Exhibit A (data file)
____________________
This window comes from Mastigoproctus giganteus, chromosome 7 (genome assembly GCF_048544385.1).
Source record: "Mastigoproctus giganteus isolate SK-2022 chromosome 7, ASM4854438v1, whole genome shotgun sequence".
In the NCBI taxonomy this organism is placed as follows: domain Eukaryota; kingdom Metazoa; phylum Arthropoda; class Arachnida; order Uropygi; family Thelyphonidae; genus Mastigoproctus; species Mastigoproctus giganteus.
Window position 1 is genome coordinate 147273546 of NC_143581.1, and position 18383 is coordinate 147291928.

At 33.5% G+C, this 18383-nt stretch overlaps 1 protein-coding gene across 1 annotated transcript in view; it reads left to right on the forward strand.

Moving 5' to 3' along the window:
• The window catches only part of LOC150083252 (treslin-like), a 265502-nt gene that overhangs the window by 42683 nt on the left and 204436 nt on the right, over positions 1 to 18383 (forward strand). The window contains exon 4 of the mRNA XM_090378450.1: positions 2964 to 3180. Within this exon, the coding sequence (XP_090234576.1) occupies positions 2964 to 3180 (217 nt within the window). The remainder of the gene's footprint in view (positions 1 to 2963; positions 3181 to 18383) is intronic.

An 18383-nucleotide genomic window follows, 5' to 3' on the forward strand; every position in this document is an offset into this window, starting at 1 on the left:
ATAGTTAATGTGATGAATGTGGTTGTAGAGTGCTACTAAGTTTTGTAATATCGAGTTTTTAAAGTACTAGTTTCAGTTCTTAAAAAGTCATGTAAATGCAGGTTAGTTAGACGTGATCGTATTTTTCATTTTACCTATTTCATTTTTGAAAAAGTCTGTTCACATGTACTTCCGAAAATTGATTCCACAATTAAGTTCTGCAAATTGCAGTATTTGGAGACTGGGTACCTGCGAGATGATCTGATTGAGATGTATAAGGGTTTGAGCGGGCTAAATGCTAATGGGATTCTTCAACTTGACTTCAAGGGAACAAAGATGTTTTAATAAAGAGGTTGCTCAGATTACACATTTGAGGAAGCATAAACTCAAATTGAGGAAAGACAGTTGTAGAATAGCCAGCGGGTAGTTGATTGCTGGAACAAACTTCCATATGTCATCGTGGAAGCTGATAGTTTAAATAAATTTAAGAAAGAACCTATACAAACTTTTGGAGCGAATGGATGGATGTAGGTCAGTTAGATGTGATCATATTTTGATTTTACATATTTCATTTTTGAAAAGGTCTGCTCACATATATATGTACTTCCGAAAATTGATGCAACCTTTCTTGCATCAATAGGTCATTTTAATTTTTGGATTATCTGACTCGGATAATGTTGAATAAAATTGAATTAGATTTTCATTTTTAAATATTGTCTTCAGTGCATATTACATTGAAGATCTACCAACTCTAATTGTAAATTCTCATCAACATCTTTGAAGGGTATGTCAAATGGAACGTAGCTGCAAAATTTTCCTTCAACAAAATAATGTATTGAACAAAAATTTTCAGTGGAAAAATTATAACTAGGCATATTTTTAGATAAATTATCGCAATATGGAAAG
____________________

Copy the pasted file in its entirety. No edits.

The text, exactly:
This window comes from Mastigoproctus giganteus, chromosome 7 (genome assembly GCF_048544385.1).
Source record: "Mastigoproctus giganteus isolate SK-2022 chromosome 7, ASM4854438v1, whole genome shotgun sequence".
In the NCBI taxonomy this organism is placed as follows: domain Eukaryota; kingdom Metazoa; phylum Arthropoda; class Arachnida; order Uropygi; family Thelyphonidae; genus Mastigoproctus; species Mastigoproctus giganteus.
Window position 1 is genome coordinate 147273546 of NC_143581.1, and position 18383 is coordinate 147291928.

At 33.5% G+C, this 18383-nt stretch overlaps 1 protein-coding gene across 1 annotated transcript in view; it reads left to right on the forward strand.

Moving 5' to 3' along the window:
• The window catches only part of LOC150083252 (treslin-like), a 265502-nt gene that overhangs the window by 42683 nt on the left and 204436 nt on the right, over positions 1 to 18383 (forward strand). The window contains exon 4 of the mRNA XM_090378450.1: positions 2964 to 3180. Within this exon, the coding sequence (XP_090234576.1) occupies positions 2964 to 3180 (217 nt within the window). The remainder of the gene's footprint in view (positions 1 to 2963; positions 3181 to 18383) is intronic.

An 18383-nucleotide genomic window follows, 5' to 3' on the forward strand; every position in this document is an offset into this window, starting at 1 on the left:
ATAGTTAATGTGATGAATGTGGTTGTAGAGTGCTACTAAGTTTTGTAATATCGAGTTTTTAAAGTACTAGTTTCAGTTCTTAAAAAGTCATGTAAATGCAGGTTAGTTAGACGTGATCGTATTTTTCATTTTACCTATTTCATTTTTGAAAAAGTCTGTTCACATGTACTTCCGAAAATTGATTCCACAATTAAGTTCTGCAAATTGCAGTATTTGGAGACTGGGTACCTGCGAGATGATCTGATTGAGATGTATAAGGGTTTGAGCGGGCTAAATGCTAATGGGATTCTTCAACTTGACTTCAAGGGAACAAAGATGTTTTAATAAAGAGGTTGCTCAGATTACACATTTGAGGAAGCATAAACTCAAATTGAGGAAAGACAGTTGTAGAATAGCCAGCGGGTAGTTGATTGCTGGAACAAACTTCCATATGTCATCGTGGAAGCTGATAGTTTAAATAAATTTAAGAAAGAACCTATACAAACTTTTGGAGCGAATGGATGGATGTAGGTCAGTTAGATGTGATCATATTTTGATTTTACATATTTCATTTTTGAAAAGGTCTGCTCACATATATATGTACTTCCGAAAATTGATGCAACCTTTCTTGCATCAATAGGTCATTTTAATTTTTGGATTATCTGACTCGGATAATGTTGAATAAAATTGAATTAGATTTTCATTTTTAAATATTGTCTTCAGTGCATATTACATTGAAGATCTACCAACTCTAATTGTAAATTCTCATCAACATCTTTGAAGGGTATGTCAAATGGAACGTAGCTGCAAAATTTTCCTTCAACAAAATAATGTATTGAACAAAAATTTTCAGTGGAAAAATTATAACTAGGCATATTTTTAGATAAATTATCGCAATATGGAAAG